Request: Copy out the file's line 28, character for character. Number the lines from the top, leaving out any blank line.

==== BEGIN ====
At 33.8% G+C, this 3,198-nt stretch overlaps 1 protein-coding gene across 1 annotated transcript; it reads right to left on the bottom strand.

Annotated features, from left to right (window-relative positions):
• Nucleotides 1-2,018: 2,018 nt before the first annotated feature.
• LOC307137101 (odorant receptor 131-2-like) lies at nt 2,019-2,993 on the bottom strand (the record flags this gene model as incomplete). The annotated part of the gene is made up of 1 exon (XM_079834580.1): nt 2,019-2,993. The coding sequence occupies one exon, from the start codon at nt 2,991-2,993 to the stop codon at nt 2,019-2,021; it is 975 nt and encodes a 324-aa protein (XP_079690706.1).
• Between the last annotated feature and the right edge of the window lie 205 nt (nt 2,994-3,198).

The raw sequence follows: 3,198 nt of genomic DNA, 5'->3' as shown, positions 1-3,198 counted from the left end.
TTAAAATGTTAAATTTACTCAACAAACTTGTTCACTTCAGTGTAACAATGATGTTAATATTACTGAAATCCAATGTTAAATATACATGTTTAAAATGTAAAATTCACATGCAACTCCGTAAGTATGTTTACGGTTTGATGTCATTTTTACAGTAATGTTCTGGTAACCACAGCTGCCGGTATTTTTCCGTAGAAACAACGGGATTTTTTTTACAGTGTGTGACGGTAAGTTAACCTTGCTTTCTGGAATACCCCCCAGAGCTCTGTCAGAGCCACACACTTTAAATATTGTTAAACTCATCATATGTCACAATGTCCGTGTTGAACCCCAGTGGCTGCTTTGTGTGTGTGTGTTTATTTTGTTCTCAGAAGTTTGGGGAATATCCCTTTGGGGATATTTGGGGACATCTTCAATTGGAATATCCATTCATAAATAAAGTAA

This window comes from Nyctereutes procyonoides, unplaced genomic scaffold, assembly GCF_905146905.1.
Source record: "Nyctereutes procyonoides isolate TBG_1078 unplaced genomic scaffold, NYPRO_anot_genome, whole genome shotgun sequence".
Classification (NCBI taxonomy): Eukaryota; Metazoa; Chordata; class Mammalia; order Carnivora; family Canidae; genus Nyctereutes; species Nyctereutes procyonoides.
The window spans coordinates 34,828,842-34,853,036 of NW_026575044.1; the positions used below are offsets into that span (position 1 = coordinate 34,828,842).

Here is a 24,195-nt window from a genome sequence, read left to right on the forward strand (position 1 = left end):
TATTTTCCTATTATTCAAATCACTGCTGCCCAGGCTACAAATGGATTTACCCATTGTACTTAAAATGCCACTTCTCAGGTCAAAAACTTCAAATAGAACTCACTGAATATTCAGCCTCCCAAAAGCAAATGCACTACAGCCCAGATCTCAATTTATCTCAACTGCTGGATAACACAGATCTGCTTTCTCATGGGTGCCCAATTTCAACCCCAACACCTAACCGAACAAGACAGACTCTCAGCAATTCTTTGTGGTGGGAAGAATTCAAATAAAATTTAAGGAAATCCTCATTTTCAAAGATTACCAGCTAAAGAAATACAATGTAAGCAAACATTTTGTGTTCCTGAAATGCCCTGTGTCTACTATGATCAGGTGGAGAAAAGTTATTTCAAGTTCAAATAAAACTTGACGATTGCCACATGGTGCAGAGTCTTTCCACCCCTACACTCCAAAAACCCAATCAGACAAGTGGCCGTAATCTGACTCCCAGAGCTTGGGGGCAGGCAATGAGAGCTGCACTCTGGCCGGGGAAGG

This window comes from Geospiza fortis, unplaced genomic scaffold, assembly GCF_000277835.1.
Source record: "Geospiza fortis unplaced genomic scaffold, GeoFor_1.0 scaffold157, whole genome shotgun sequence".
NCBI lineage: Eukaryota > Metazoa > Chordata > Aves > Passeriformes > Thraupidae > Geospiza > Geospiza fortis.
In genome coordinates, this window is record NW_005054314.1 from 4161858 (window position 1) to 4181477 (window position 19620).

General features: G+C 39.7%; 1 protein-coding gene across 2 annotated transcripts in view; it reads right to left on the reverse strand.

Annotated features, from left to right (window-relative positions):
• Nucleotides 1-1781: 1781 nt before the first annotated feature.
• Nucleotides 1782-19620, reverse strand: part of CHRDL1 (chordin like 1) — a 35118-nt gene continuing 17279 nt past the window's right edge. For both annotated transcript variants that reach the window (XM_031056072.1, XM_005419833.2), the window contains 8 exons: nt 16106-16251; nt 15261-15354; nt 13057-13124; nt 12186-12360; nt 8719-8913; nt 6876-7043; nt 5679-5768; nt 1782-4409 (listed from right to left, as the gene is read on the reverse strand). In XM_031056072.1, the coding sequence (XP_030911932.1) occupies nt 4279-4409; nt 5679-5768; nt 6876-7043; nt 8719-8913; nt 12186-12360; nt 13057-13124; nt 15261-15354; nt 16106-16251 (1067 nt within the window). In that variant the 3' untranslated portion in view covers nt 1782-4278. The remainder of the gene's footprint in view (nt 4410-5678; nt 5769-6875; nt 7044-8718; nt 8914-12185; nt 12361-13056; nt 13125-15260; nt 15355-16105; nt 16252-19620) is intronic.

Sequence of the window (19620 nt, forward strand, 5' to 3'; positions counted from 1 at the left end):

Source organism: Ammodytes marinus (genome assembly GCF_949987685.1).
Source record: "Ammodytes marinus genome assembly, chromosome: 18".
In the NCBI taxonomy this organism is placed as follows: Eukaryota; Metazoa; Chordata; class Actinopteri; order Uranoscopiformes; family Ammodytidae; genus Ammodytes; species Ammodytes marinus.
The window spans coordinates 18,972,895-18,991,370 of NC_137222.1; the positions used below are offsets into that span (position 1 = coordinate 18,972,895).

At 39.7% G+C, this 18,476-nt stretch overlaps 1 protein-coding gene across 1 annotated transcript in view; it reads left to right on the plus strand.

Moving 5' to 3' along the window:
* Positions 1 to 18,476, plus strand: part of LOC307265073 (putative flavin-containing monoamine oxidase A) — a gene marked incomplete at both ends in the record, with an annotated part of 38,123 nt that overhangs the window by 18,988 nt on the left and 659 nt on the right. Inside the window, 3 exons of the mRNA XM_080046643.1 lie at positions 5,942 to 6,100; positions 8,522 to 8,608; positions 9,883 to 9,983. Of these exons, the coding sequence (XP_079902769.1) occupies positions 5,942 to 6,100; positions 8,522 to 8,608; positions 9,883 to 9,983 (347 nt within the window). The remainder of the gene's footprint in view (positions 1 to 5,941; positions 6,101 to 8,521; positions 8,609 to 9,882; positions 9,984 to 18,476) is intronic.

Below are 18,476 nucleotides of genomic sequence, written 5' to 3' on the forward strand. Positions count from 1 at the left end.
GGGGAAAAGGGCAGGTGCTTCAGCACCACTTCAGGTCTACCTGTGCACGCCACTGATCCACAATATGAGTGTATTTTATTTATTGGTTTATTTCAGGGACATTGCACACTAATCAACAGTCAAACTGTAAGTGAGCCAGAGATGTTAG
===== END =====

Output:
Moving 5' to 3' along the window: